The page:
Why do wildlife matter?
Instead of just writing a long, technical manuscript, a UM environmental science student decided to turn her Honours thesis into a short film with an original soundtrack. The project went so well that she is now continuing it within her Master’s thesis.
UM graduate student Emily Thoroski asked a variety of experts and researchers working with wildlife a question that is tacit in their daily lives but never stated explicitly: Why do wildlife matter?
Her advisor, Dr. Rick Baydack, a past president of The Wildlife Society (TWS), had taught an undergraduate course that initiated Emily’s video project. The topic of the video ‘Why Do Wildlife Matter?’ came from a theme that Baydack had presented at a conference organized by TWS. Inspired by his discussion, Thoroski ran with it.
“A lot of people don’t think about this question,” Thoroski said in an article on The Wildlife Society’s website. “They do the research, and they’re passionate about it, but people rarely talk about why wildlife matter.”
Thoroski received a UM undergraduate research award in 2018 and additional funding from the Clayton H. Riddell Faculty of Environment, Earth and Resources for travel to interview wildlife professionals and students in both the USA and Canada. She worked with both Baydack and his colleague Dr. Erin McCance. Thoroski used dozens of interviews to create a short film addressing the issue of the importance of wildlife to society, and she was inspired to write and perform the song, “We decide,” as its soundtrack.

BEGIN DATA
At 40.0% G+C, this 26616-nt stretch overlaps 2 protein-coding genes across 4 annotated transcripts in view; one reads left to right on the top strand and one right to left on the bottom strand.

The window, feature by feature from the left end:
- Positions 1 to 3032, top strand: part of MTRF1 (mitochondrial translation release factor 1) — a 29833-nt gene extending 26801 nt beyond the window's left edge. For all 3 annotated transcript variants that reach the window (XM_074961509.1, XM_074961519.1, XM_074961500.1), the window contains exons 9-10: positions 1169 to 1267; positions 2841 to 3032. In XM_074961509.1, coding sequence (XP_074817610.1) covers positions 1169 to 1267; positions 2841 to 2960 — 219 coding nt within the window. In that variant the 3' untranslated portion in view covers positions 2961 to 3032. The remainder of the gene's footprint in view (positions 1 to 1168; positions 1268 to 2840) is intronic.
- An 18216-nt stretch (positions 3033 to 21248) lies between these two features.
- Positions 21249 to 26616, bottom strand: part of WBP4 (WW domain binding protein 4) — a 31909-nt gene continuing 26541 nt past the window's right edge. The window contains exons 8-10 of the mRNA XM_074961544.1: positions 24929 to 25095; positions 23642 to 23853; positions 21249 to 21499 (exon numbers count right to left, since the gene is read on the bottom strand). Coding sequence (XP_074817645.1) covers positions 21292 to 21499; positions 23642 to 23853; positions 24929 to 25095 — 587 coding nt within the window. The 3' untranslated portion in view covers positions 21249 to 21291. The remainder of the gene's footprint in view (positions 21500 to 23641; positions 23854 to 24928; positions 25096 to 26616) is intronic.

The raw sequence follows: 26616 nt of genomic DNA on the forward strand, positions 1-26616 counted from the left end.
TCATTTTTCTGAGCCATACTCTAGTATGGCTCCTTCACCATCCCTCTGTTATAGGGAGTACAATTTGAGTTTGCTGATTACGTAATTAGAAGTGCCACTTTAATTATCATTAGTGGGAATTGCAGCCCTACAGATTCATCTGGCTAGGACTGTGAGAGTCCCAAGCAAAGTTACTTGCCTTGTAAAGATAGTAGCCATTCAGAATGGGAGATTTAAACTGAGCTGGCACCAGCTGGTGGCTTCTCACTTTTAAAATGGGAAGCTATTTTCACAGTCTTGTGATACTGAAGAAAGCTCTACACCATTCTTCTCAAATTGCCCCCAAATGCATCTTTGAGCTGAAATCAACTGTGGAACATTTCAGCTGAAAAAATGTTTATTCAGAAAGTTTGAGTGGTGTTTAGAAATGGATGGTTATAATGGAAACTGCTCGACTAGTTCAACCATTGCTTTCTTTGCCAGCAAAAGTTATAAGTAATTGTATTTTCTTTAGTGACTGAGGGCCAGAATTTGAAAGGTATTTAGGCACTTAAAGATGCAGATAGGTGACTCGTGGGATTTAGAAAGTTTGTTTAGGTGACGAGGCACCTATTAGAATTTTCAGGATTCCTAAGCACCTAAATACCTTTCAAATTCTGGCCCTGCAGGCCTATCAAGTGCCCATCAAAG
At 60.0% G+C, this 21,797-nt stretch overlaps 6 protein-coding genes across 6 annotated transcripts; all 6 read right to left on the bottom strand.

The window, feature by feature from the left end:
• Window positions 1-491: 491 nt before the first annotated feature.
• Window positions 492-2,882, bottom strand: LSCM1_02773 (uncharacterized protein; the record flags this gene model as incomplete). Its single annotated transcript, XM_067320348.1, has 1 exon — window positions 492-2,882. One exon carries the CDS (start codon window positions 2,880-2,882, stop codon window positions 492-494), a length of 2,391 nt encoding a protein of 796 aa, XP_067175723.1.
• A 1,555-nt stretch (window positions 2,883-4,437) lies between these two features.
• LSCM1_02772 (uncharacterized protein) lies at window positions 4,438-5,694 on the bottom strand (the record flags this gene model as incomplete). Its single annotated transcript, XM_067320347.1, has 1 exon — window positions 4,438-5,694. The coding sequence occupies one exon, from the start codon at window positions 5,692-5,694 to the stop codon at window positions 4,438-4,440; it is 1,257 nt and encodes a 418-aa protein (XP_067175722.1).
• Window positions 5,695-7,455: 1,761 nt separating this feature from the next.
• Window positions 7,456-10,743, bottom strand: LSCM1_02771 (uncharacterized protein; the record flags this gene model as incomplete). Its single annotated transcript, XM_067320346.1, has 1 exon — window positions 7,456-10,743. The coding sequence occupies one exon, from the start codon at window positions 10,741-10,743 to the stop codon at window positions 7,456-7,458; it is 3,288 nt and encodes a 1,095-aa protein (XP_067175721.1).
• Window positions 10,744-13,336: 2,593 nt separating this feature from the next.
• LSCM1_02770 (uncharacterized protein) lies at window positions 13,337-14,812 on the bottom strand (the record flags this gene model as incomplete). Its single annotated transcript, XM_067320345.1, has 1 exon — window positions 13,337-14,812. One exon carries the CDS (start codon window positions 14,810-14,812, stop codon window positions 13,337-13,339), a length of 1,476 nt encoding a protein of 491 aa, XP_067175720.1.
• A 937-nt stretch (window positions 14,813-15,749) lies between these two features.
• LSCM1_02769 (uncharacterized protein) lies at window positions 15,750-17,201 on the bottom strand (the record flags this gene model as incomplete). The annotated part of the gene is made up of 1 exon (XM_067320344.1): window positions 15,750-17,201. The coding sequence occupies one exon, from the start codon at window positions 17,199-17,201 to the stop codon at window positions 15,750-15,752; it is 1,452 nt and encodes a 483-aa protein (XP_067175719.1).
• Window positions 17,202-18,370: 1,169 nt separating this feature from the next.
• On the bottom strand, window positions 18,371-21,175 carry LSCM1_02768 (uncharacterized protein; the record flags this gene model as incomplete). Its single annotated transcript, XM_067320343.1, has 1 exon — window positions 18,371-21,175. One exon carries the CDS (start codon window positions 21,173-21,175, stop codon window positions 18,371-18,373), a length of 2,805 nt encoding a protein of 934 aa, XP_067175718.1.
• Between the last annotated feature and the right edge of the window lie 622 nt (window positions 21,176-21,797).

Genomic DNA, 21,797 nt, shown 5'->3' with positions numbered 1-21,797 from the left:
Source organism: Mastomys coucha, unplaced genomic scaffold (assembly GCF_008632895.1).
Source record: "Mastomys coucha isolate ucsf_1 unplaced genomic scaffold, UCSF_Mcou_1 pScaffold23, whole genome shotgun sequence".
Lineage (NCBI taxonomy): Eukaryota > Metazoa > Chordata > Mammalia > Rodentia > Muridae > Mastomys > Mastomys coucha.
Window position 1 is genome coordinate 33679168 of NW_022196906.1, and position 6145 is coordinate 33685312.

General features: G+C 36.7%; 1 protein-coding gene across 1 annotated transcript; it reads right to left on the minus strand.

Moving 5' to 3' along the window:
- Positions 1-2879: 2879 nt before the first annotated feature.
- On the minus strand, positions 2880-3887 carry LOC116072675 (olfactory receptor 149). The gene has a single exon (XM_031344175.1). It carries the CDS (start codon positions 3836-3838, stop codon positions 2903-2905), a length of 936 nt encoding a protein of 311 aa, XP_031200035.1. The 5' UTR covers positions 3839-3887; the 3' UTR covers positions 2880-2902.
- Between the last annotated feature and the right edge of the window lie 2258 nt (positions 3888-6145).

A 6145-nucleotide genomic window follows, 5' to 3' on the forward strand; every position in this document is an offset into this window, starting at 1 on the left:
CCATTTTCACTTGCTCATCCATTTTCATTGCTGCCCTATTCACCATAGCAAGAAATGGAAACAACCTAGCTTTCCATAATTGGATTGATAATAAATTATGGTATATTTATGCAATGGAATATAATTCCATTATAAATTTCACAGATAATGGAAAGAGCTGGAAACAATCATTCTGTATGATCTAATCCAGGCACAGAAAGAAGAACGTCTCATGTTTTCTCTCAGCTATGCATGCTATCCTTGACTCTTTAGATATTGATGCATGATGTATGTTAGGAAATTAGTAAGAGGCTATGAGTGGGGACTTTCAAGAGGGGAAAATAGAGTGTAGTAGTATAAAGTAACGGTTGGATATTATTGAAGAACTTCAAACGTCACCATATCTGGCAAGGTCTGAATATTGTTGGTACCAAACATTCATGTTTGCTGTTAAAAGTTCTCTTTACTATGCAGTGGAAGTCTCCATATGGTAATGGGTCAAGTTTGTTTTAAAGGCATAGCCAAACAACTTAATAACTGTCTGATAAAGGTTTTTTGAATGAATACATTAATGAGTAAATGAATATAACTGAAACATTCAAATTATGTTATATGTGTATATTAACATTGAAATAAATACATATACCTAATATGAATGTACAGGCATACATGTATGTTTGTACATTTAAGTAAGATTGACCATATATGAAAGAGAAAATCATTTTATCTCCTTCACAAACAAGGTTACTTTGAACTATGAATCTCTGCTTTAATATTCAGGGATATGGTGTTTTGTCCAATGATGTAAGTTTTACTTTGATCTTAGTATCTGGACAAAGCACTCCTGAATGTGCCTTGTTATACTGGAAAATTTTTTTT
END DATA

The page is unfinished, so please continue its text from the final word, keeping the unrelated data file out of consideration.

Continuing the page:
“I wanted to use music and video to get the public more involved,” she said.
Among the views of wildlife experts in the film are the observation that wildlife is a “barometer” for measuring our ecosystem, and that wildlife connect families across generations. But Thoroski also heard some cautionary tales from her interviewees.
“Most of them were realistic in stating that they do have hope, but it is going to take a lot of work, a lot of dedicated people, and most importantly, better awareness to the general public,” she said.
“Wildlife hold a piece of my heart and soul,” Thoroski says. “I absolutely have hope for wildlife, but we need to make sure that we continue educating and inspiring people to help conserve wildlife and that we all work together. We will be stronger and smarter if we work together.”
As for the impact the COVID-19 pandemic is having on wildlife, Thoroski notes: “Across the planet, we have been seeing wildlife enter areas that they usually don’t due to human presence. There have been many stories in the news about how certain wildlife species are altering their behaviour during our current situation of Covid-19. I think a lot of research has to be done to figure out the impacts of Covid-19 on animal populations around the world. Personally, I don’t think that wildlife will “rebound” following Covid-19 as once humans move back into those areas and ecosystems, the animals will have to alter their behaviour.”